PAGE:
How do I remove a system-folder icon from the desktop?

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Dan Strassberg

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I am using Windows 98 SE

As a backup to my primary ISP, I had subscribed to a second ISP (WorldShare), which ceased operation earlier this month--at least in this geographic area. When I signed up six or so months ago, the Worldshare installation added a desktop icon, which appears to be a "system folder." There is no entry for WorldShare in the add/remove programs list. A search of my hard drive does not find any program files whose names contain the string WorldShare. If I right-click on the WorldShare icon, the context menu shows "delete" as an option, but clicking on "delete" accomplishes nothing. I deleted the WorldShare item from Dialup Networking and also from Outlook Express 5.0's Services list. Neither of these actions affected the desktop icon. How do I get this now-useless icon off my desktop (hopefully, without having to edit the registry)?
 
Joined
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Try right clicking on the icon & go to the button that says "Find Target"

This will take you to the folder where you should have an uninstaller... you may still have to delete some leftover junk... but should go away after that.



Hope this does it for you

Savvy :)
 
Joined
Dec 9, 2000
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There may be a registry entry you will need to delete to remove the icon.

From start, run regedit

Navigate to:
HKLM\Software\Microsoft\Windows\CurrentVersion\Explorer\Desktop\Namespace

Highlight Namespace and expand the + tree under it. You should see entries such as shown in my attached file. Is the one you are looking for there? Are there any that are unnamed?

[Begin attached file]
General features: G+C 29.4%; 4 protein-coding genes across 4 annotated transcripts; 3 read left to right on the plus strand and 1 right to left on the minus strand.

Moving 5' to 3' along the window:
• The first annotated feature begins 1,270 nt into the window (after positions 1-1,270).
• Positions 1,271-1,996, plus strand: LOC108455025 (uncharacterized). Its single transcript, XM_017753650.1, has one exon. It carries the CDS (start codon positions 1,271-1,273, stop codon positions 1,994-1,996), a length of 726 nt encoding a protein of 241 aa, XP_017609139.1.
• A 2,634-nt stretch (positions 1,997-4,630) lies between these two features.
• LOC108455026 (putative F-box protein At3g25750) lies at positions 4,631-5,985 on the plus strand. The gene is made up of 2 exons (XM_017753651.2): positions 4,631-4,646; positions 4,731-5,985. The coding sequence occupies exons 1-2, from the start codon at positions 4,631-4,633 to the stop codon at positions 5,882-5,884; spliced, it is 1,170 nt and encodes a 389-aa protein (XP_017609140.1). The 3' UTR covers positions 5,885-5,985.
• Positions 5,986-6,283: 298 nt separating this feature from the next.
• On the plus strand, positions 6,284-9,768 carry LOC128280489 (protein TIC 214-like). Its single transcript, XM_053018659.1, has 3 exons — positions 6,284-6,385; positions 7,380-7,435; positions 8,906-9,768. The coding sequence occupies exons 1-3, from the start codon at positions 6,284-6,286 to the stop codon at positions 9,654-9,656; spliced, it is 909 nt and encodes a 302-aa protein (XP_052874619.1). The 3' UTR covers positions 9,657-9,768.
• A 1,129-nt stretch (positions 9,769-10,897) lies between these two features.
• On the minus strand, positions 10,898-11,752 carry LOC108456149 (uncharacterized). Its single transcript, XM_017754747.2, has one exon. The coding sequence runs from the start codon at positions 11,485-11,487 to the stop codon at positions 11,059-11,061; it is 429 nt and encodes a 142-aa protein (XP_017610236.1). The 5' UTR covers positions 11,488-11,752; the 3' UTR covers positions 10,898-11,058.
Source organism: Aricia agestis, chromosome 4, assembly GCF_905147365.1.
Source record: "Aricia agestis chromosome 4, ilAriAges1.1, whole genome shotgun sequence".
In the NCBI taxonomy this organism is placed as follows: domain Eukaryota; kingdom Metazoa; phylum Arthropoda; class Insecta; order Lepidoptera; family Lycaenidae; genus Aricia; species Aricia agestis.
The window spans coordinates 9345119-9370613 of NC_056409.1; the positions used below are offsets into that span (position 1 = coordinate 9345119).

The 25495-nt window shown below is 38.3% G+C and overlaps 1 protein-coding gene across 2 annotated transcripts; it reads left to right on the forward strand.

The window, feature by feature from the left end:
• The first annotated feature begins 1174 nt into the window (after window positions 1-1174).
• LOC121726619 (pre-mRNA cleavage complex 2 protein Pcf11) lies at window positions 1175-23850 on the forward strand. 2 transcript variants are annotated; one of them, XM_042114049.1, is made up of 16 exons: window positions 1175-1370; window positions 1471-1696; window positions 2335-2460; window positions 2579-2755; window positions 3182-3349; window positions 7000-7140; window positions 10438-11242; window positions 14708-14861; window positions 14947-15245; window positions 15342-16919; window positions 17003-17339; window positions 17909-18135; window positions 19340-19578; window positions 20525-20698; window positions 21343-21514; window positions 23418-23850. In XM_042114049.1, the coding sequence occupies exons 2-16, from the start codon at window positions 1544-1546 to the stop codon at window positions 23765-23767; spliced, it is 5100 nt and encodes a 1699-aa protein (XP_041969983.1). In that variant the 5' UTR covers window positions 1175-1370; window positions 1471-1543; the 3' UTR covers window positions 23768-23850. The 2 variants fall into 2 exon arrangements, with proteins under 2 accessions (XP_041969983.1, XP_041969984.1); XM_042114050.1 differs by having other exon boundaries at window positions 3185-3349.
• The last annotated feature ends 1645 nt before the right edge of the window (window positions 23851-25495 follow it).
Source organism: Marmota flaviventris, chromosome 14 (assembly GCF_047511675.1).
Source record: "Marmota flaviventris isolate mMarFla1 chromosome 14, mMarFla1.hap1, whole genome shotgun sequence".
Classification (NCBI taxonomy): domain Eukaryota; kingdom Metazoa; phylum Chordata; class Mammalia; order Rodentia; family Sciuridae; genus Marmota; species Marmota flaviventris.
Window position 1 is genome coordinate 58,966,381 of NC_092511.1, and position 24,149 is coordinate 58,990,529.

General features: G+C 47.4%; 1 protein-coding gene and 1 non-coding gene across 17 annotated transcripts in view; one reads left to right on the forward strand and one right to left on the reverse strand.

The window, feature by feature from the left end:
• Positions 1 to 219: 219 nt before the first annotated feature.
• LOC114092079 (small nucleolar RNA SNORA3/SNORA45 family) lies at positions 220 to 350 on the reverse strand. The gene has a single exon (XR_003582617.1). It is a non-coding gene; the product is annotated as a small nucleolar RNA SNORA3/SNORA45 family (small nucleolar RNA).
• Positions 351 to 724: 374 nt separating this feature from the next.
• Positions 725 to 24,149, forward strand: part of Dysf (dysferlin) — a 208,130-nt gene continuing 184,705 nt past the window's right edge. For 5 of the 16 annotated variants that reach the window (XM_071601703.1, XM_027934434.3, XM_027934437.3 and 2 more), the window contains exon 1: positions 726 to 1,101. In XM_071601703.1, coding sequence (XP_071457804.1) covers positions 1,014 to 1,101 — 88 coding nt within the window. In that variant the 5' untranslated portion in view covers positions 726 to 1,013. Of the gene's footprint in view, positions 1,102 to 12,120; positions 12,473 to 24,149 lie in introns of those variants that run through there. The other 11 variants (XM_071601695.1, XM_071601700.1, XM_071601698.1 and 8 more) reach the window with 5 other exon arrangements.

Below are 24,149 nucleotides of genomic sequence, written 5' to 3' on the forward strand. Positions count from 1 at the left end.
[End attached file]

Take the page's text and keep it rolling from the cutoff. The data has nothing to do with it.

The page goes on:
You can delete the icons there, but if you are unsure, save the Namespace key first. To do this, click Registry>Export, and save Namespace to the desktop or someplace else. If you need to restore the key, you can double click on it to merge it back.

If you see your icon shown there, you can right click on it (left pane) and delete it. When you reboot it should be gone.
 

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Dan Strassberg

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Jul 8, 2001
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To Savvy Lady: Sorry; you're not so savvy about this one. There is no "find target" selection in the context menu (where the selections are Connect, Delete (which doesn't work), Properties, and Create Shortcut) or in any of the three tabs in the Properties dialog (General, Options, and About). If there had been a way to find the target, I think I would have found it and would not have had to post my message.
 
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:cool: Right click on the icon and select properties. The target is listed there. You can click on the "Find Target" tab to take you to the folder.
 

Dan Strassberg

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Jul 8, 2001
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See my previous post. The target is MOST EMPHATICALLY _NOT_ listed in ANY of the tabs of the Properties dialog.
 
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Aug 17, 2001
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Dan Strassberg,
Chill out. People are trying to help. They are mistaking this System folder for a shortcut. ROG was right about how to remove it. Did it Work?

If it were a shortcut, you could actually right click and choose properties. Near the bottom of the page you would now find a button marked. "Find Target" That would take you to the folder containing the file to which the Shortcut Points. However, that's not the case here.


Mo
 

Dan Strassberg

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Joined
Jul 8, 2001
Messages
68
Thanks. I downloaded Rog's message including the JPG and will try it--with more than a little trepidation. I have never used Regedit (although I have opened it to take a look) because of my fear of creating problems far worse than the one I am trying to solve. I have been hoping that someone would suggest a utility that could accomplish the same thing without the need for manual editing of the registry. My understanding of Regedit is that it is very easy to accidentally make changes that produce serious unwanted consequences.
 
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Oct 24, 2001
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go to START-PROGRAMS-ACCESSORIES-SYSTEM TOOLS-SYSTEM INFORMATION. on the TOOLS drop down menu use REGISTRY CHECKER to back up your registry. then, when you finally get those unwanted consequences, restart the computer in DOS mode. at the c:\ prompt type SCANREG /RESTORE. usually you'll choose the most recent backup. :p
 
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